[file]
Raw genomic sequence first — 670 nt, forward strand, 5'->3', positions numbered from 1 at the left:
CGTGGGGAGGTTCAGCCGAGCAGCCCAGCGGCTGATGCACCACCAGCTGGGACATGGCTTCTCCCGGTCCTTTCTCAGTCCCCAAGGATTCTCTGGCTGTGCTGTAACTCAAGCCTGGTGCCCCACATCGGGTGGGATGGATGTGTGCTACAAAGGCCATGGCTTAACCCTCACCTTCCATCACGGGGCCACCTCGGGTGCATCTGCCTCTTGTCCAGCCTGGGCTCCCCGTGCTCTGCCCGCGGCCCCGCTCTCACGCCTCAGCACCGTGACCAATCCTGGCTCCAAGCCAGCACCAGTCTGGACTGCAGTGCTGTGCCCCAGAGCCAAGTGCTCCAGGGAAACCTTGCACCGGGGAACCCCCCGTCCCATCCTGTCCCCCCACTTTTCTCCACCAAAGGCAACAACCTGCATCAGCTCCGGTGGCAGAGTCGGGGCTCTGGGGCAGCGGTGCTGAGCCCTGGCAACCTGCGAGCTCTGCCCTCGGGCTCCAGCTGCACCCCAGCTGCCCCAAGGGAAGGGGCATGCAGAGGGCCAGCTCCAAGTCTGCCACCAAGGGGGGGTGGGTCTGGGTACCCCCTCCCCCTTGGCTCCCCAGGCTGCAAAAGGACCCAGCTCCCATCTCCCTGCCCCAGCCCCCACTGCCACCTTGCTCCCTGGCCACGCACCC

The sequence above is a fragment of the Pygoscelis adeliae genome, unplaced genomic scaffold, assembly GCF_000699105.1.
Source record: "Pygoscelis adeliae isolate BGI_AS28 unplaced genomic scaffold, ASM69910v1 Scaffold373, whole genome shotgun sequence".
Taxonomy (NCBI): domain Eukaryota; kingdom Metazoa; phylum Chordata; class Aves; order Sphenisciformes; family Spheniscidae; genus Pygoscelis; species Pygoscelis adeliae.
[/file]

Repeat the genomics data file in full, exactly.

Raw genomic sequence first — 670 nt, forward strand, 5'->3', positions numbered from 1 at the left:
CGTGGGGAGGTTCAGCCGAGCAGCCCAGCGGCTGATGCACCACCAGCTGGGACATGGCTTCTCCCGGTCCTTTCTCAGTCCCCAAGGATTCTCTGGCTGTGCTGTAACTCAAGCCTGGTGCCCCACATCGGGTGGGATGGATGTGTGCTACAAAGGCCATGGCTTAACCCTCACCTTCCATCACGGGGCCACCTCGGGTGCATCTGCCTCTTGTCCAGCCTGGGCTCCCCGTGCTCTGCCCGCGGCCCCGCTCTCACGCCTCAGCACCGTGACCAATCCTGGCTCCAAGCCAGCACCAGTCTGGACTGCAGTGCTGTGCCCCAGAGCCAAGTGCTCCAGGGAAACCTTGCACCGGGGAACCCCCCGTCCCATCCTGTCCCCCCACTTTTCTCCACCAAAGGCAACAACCTGCATCAGCTCCGGTGGCAGAGTCGGGGCTCTGGGGCAGCGGTGCTGAGCCCTGGCAACCTGCGAGCTCTGCCCTCGGGCTCCAGCTGCACCCCAGCTGCCCCAAGGGAAGGGGCATGCAGAGGGCCAGCTCCAAGTCTGCCACCAAGGGGGGGTGGGTCTGGGTACCCCCTCCCCCTTGGCTCCCCAGGCTGCAAAAGGACCCAGCTCCCATCTCCCTGCCCCAGCCCCCACTGCCACCTTGCTCCCTGGCCACGCACCC

The sequence above is a fragment of the Pygoscelis adeliae genome, unplaced genomic scaffold, assembly GCF_000699105.1.
Source record: "Pygoscelis adeliae isolate BGI_AS28 unplaced genomic scaffold, ASM69910v1 Scaffold373, whole genome shotgun sequence".
Taxonomy (NCBI): domain Eukaryota; kingdom Metazoa; phylum Chordata; class Aves; order Sphenisciformes; family Spheniscidae; genus Pygoscelis; species Pygoscelis adeliae.